Further, it is believed that the SBA is likely to loosen its standards to allow a greater number of private institutions to participate in the PPP Loan program (as lenders) than those that are currently approved to participate in the SBA’s existing 7(a) Program.

It is anticipated that the SBA and the U.S. Treasury Department will provide additional guidance for implementing the PPP Loan program.

Forgiveness of PPP Loans

As a major benefit to small businesses, the CARES Act provides that the portion of a PPP Loan used to cover certain expenses may be forgiven. Such expenses include the sum of the following expenses paid over the eight (8) week period immediately after the origination of the PPP Loan:

  • payroll costs;
  • interest on mortgage obligations;
  • rent obligations; and
  • utility payments.

The maximum forgivable amount of a PPP Loan would be reduced based on any reduction the business may make to either (i) its level of full-time-equivalent employment and/or (ii) any employee’s compensation. The percentage reduction in loan forgiveness due to decreased headcount is based on the percentage that the average number of full-time equivalent employees per month employed during the eight (8) week period referred to above comprises of the business’s average monthly full-time equivalent employees between either (i) February 15, 2019, and June 30, 2019, or (ii) the months of January and February 2020, whichever the business chooses. In the case of salary or wage reductions, the forgivable amount is reduced (dollar for dollar) to the extent that any employee’s salary or wages during the eight (8) week period referred to above is reduced by more than 25% of the total salary or wages paid to that employee during the most recent full calendar quarter during which the employee was employed prior to the start of the eight (8) week period (excluding employees whose annual pay rate was greater than $100,000 at any time during 2019).

Notably, the CARES Act incentivizes businesses to rehire laid-off employees and/or restore pay reductions by omitting from the reduction calculations any such changes occurring between February 15, 2020, and April 26, 2020, and which are subsequently reversed by June 30, 2020.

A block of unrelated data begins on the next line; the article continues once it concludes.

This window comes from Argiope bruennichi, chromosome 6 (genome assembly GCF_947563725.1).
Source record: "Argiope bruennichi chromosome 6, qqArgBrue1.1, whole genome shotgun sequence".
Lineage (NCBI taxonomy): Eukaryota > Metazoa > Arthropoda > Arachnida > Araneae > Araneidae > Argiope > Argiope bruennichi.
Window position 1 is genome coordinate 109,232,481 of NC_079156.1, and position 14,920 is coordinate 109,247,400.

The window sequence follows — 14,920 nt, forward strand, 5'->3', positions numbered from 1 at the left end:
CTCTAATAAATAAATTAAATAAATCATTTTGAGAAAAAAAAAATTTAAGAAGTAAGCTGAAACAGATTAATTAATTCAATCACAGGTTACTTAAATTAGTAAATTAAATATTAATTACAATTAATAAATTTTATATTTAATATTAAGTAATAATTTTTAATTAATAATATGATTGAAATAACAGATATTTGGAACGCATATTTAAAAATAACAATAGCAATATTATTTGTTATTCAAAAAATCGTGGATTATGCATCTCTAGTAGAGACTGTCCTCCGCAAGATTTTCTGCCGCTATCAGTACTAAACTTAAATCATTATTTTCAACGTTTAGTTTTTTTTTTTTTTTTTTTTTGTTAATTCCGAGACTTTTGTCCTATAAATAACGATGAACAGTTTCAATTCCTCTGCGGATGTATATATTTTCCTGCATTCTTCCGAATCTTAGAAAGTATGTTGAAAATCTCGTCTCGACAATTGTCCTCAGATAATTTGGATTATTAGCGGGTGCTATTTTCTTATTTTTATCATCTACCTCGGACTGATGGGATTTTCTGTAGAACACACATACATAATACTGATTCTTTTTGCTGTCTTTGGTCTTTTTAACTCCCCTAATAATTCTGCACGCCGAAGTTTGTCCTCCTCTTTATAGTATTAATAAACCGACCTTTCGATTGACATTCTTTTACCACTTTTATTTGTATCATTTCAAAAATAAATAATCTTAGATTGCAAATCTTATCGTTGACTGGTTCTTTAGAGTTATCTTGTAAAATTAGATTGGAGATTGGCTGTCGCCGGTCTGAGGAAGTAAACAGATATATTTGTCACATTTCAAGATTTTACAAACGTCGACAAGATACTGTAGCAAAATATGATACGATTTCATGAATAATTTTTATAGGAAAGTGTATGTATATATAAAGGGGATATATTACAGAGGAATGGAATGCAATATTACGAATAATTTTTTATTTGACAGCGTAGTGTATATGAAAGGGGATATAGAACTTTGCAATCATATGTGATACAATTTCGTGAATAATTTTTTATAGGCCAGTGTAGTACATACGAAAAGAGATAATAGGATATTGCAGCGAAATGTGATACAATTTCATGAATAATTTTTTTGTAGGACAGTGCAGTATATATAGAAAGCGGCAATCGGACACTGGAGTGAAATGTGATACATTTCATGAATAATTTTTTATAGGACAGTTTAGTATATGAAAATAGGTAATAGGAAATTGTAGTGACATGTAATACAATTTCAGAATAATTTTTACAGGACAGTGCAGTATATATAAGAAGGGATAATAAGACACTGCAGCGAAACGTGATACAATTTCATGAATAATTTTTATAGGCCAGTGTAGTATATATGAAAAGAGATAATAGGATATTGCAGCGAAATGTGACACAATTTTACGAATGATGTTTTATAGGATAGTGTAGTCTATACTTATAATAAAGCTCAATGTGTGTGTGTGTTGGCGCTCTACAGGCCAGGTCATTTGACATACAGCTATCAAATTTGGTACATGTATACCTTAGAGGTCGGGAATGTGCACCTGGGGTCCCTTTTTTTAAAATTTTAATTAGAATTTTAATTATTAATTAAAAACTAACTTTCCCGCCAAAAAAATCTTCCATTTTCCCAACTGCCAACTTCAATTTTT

Additional wage amounts paid by small businesses to certain tipped employees between March 1, 2020, and June 30, 2020, may also be eligible for debt forgiveness.

Any forgiven portion of a PPP Loan would not be treated as taxable income to the small business.

Additionally, the SBA will reimburse the forgiven portion of the PPP Loan amount, plus accrued interest, to the lender.

Small businesses should consider any potential consents or other actions required by any existing loan agreement or other documentation in advance of applying for a PPP Loan.

To Apply for a PPP Loan

SBA’s application process for its various loan programs is available online. The SBA states that its approval and disbursement process typically takes two (2) to three (3) weeks to complete. However, in light of the circumstances, it is widely believed that the SBA will expedite the loan application process, through both streamlined administrative guidance and increased staffing. An interested small business should be prepared to promptly submit any supporting information or documentation ordinarily requested in connection with a bank loan, including:

  • a description of the business and the impact the pandemic has had on the business;
  • any current (or recent) financial statements;
  • detailed estimates of ongoing expenses, and an estimate of future revenue;
  • detailed plans the small business has taken, or is trying to take, to improve the business’s cash flow;
  • prior tax returns;
  • personal financial statements for all 20% (or greater) owners of the business (including personal tax returns); and
  • basic entity formation documents and evidence of other corporate/company formalities.

To determine whether your business is deemed a “small business” and eligible for a loan, please visit the website below:

The application portals for a PPP Loan will likely be found at:

For assistance in evaluating this program for your needs and for guidance on the application process, please contact your primary GEABP attorney or any of the attorneys listed below:

Alex Kaplun (917) 710-7753
Email: [email protected] 

Matthew Weill (410) 499-4308
Email: [email protected] 

Matthew Carroll (212) 907-7385
Email: [email protected] 

Mark Denton (212) 907-7386
Email: [email protected] 

Carl Van Demark (212) 907-7366
Email: [email protected] 

Megan Rockwell (314) 495-0590
Email: [email protected] 

Jeffrey Berger (212) 907-7393
Email: [email protected] 

Contributing Advisors